Samples were obtained through non probability sampling with consecutive sampling. Randomization for subjects was done with block randomization using tables. The sample size was calculated using analytic categorical sample size formula for unpaired two groups. Proportion was obtained from previous research. The subjects were divided into two groups of laryngoscopy; the Macintosh blade group and the video laryngoscopy CMAC® group.

The recorded data were name, age, sex, medical record, height, weight, and ASA status. A vital signs monitor was put on patients on the operating table. Systolic and diastolic blood pressure, mean arterial pressure, and heart rate were recorded/ time-1 (T1). Both groups received midazolam 0.05 mg/kgBW and fentanyl 2 mcg/kgBW intravenous, oxygen 80 via face mask, tidal volume 6–8 mL/kgBW, and respiratory rate 12–14 x/minute. Two minutes after midazolam and fentanyl administration, induction with propofol 10 mg/kgBW was done, followed by continued infusion of propofol 10mg/kg/hour. Atracurium 0.8–1 mg/kgBW was given after eyelashes reflect was lost. After TOF score was 0, systolic and diastolic blood pressure, mean arterial pressure, and heart rate were recorded/ time-2 (T2). Laryngoscopy was performed until Cormack-Lehane grade 1 or 2 for larynx visualization achieved, maximum 60 minutes according to the designated laryngoscopy group. Systolic and diastolic blood pressure, mean arterial pressure, heart rate and BURP maneuver were recorded/ time-3 (T3).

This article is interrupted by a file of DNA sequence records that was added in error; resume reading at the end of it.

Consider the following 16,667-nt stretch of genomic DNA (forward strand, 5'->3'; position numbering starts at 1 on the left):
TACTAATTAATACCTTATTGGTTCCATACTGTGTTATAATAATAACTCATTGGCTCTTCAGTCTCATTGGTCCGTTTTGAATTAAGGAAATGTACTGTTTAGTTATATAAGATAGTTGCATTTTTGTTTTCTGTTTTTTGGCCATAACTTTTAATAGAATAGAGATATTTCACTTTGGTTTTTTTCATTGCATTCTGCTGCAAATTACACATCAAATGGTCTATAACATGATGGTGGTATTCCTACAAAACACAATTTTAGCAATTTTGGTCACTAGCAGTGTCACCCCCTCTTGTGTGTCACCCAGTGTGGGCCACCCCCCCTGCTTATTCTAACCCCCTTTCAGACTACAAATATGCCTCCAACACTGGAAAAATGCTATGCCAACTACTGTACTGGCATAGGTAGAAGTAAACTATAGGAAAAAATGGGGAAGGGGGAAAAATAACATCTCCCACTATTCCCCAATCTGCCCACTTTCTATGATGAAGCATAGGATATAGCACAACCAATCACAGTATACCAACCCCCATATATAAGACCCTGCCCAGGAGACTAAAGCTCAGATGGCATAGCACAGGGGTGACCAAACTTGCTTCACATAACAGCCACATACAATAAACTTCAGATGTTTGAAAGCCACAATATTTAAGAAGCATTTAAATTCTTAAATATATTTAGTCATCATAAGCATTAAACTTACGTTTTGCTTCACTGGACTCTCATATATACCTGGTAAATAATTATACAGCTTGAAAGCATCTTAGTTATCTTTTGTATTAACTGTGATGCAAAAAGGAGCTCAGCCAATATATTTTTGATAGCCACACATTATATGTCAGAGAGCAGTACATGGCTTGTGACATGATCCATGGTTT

Patients were given face mask, excluded, and treated with the ASA algorithm if laryngeal visualization was failed. In cases of emergency, the advance life support (ALS) and basic life support (BLS) algorithms were done, and patients were excluded.

T1-T2 was analyzed with unpaired T-test, and the result was p>0.05 (not significant difference) in every cardiovascular parameter. This result showed that two groups met the same effect of induction, and there was no confounding factor between two groups.

Data were analysed using statistical product and service solutions (SPSS) Cardiovascular response and unpaired T-test and Mann-Whitney-U test as alternative test methods. BURP maneuver was analyzed with a Chi-squared and a fisher test as alternative test methods.




The research flowchart was presented in Figure 1. Table 1 shows subjects’ characteristic.


26-2-1505_Figure 1.

Figure 1. Consolidated standards of reporting trials (CONSORT) flow-chart



Table 1. Subjects’ characteristics

26-2-1505_Table 1.


Cardiovascular responses were shown in Figure 2. It showed the difference between T1-T2 and T2- T3. T1-T2 difference showed a decreasing trend, which means the cardiovascular parameters declined after induction. T2-T3 difference showed an increasing trend.

Figure 3 showed statistical tests done to investigate differences in the variables between Macintosh intubation and CMAC® intubation. Systolic blood pressure (CI 95%=5.58-14.44), diastolic blood pressure (CI 95%=2.93-9.54), and heart rate (CI 95%=2.26-8.66) showed a significant T2-T3 difference.